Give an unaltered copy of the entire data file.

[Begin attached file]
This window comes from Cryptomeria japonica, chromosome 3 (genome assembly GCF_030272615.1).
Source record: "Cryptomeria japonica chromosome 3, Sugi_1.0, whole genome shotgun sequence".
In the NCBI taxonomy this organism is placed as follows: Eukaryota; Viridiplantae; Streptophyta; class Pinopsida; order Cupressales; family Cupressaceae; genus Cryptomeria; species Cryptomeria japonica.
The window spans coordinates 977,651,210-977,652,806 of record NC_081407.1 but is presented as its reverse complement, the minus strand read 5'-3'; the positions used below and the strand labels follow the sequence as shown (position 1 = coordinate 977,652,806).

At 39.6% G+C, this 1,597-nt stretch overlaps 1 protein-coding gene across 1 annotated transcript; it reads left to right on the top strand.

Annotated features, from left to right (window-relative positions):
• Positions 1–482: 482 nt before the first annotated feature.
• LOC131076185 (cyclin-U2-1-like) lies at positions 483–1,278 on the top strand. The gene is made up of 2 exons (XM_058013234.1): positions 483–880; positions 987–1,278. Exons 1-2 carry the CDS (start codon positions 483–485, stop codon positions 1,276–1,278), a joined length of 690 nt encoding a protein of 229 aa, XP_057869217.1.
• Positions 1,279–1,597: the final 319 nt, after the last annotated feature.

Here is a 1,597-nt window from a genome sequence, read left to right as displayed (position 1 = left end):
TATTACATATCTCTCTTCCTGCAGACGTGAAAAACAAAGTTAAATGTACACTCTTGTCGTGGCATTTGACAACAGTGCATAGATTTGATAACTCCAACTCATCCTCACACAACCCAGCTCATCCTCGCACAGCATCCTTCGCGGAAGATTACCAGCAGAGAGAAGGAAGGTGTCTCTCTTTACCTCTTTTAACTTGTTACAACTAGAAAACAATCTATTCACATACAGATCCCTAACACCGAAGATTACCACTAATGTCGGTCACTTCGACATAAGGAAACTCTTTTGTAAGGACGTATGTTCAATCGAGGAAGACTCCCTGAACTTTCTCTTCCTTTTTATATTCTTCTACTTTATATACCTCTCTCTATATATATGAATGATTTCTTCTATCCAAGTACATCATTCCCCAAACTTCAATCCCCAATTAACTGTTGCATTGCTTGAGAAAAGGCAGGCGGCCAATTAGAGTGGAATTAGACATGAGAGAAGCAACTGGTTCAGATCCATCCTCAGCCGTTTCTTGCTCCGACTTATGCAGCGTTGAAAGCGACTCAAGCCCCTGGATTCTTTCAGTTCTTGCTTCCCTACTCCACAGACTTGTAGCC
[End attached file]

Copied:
This window comes from Cryptomeria japonica, chromosome 3 (genome assembly GCF_030272615.1).
Source record: "Cryptomeria japonica chromosome 3, Sugi_1.0, whole genome shotgun sequence".
In the NCBI taxonomy this organism is placed as follows: Eukaryota; Viridiplantae; Streptophyta; class Pinopsida; order Cupressales; family Cupressaceae; genus Cryptomeria; species Cryptomeria japonica.
The window spans coordinates 977,651,210-977,652,806 of record NC_081407.1 but is presented as its reverse complement, the minus strand read 5'-3'; the positions used below and the strand labels follow the sequence as shown (position 1 = coordinate 977,652,806).

At 39.6% G+C, this 1,597-nt stretch overlaps 1 protein-coding gene across 1 annotated transcript; it reads left to right on the top strand.

Annotated features, from left to right (window-relative positions):
• Positions 1–482: 482 nt before the first annotated feature.
• LOC131076185 (cyclin-U2-1-like) lies at positions 483–1,278 on the top strand. The gene is made up of 2 exons (XM_058013234.1): positions 483–880; positions 987–1,278. Exons 1-2 carry the CDS (start codon positions 483–485, stop codon positions 1,276–1,278), a joined length of 690 nt encoding a protein of 229 aa, XP_057869217.1.
• Positions 1,279–1,597: the final 319 nt, after the last annotated feature.

Here is a 1,597-nt window from a genome sequence, read left to right as displayed (position 1 = left end):
TATTACATATCTCTCTTCCTGCAGACGTGAAAAACAAAGTTAAATGTACACTCTTGTCGTGGCATTTGACAACAGTGCATAGATTTGATAACTCCAACTCATCCTCACACAACCCAGCTCATCCTCGCACAGCATCCTTCGCGGAAGATTACCAGCAGAGAGAAGGAAGGTGTCTCTCTTTACCTCTTTTAACTTGTTACAACTAGAAAACAATCTATTCACATACAGATCCCTAACACCGAAGATTACCACTAATGTCGGTCACTTCGACATAAGGAAACTCTTTTGTAAGGACGTATGTTCAATCGAGGAAGACTCCCTGAACTTTCTCTTCCTTTTTATATTCTTCTACTTTATATACCTCTCTCTATATATATGAATGATTTCTTCTATCCAAGTACATCATTCCCCAAACTTCAATCCCCAATTAACTGTTGCATTGCTTGAGAAAAGGCAGGCGGCCAATTAGAGTGGAATTAGACATGAGAGAAGCAACTGGTTCAGATCCATCCTCAGCCGTTTCTTGCTCCGACTTATGCAGCGTTGAAAGCGACTCAAGCCCCTGGATTCTTTCAGTTCTTGCTTCCCTACTCCACAGACTTGTAGCC